Benefit-Cost Paradigms in Financial Regulation

The following post comes to us from Eric Posner, Kirkland & Ellis Distinguished Service Professor of Law and Aaron Director Research Scholar at the University of Chicago, and E. Glen Weyl, Assistant Professor in Economics at the University of Chicago.

Nearly all U.S. regulatory agencies use benefit-cost analysis (BCA) to evaluate proposed regulations. The EPA, for example, uses BCA to evaluate regulations that require factories to reduce emissions. OSHA uses BCA to evaluate regulations that require workplaces to install safety devices for workers. NHTSA uses BCA to evaluate fuel economy standards. Yet a striking exception to this pattern occurs in the area of financial regulation. The major agencies with jurisdiction over financial activities—including the SEC, the CFTC, and the Fed—have almost never used formal BCA to evaluate financial regulations.

Yet there is no reason to believe that BCA would be appropriate for environmental or workplace regulation and not for financial regulation. Indeed, BCA would seem more appropriate for financial regulation where data are better and more reliable, and where regulators do not confront ideologically charged valuation problems like those concerning mortality risk and environmental harm. The benefits and costs of financial regulation are commensurable monetary gains and losses, and so can be easily compared.

There are legal and practical reasons for financial regulators to use BCA as well. In its Business Roundtable decision, the D.C. Circuit Court of Appeals struck down the SEC’s proxy access rule because it failed a benefit-cost test. And Senators Crapo and Colby have proposed a Financial Regulatory Responsibility bill, which would require financial regulators to conduct BCA on financial regulations. But the best reason for conducting BCA is that it is a tool of good government. BCA helps ensure that regulations advance the public interest and increases government transparency.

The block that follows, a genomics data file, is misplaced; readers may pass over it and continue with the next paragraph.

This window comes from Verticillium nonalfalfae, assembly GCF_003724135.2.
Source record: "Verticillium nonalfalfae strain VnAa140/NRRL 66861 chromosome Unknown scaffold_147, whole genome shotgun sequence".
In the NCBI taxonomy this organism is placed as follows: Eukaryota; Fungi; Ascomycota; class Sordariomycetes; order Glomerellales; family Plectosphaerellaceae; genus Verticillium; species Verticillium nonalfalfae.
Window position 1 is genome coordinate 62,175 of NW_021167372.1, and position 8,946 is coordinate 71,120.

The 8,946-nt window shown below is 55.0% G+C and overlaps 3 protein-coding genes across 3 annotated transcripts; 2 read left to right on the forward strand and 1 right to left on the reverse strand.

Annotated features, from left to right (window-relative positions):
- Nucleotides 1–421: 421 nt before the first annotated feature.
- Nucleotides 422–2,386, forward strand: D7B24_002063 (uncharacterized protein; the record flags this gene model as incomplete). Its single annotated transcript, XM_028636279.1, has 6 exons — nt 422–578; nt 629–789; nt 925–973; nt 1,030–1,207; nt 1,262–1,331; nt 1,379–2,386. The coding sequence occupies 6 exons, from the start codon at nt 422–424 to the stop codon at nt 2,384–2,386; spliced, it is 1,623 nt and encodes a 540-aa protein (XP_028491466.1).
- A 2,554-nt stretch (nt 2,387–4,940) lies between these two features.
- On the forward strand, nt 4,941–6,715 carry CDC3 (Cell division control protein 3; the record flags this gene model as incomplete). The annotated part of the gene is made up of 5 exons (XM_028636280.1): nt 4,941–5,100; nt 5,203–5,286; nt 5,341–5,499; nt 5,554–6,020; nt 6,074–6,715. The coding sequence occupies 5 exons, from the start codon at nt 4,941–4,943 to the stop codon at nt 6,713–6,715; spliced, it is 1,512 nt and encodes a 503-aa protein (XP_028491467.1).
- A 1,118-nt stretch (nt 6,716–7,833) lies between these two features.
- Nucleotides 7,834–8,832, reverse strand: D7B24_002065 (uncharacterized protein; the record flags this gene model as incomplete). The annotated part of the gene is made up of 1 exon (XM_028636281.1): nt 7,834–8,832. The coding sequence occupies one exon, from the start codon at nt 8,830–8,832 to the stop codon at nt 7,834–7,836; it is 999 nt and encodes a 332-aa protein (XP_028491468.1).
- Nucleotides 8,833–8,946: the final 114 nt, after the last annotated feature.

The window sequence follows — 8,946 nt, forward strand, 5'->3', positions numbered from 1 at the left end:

We recently invited leading financial economics and legal scholars to the University of Chicago for a conference on benefit-cost analysis of financial regulation. Our paper, Benefit-Cost Paradigms in Financial Regulation, summarizing the conference proceedings provides guidance to regulators for developing protocols or paradigms for financial BCAs. We argue that regulators should focus on four possible benefits from financial regulation: reduction in the risk of bailouts and financial panic; correction of capital misallocation; reduction of gambling; and protection from misallocation of investments by consumers. All of these benefits can be quantified, although further research will be necessary before we have reliable estimates of most of them. A financial regulation survives a BCA if the benefits it produces are greater than the costs, which can usually be measured in terms of lost profits by affected financial institutions.

Much work remains to be done. But once financial regulators commit to using BCA, we can expect economic consultants to offer their services, and help refine the methodologies for measuring the benefits and costs of financial regulations. This is what happened with health, safety, and environmental regulation, and history should repeat itself for financial regulation as well.

The full paper is available for download here.

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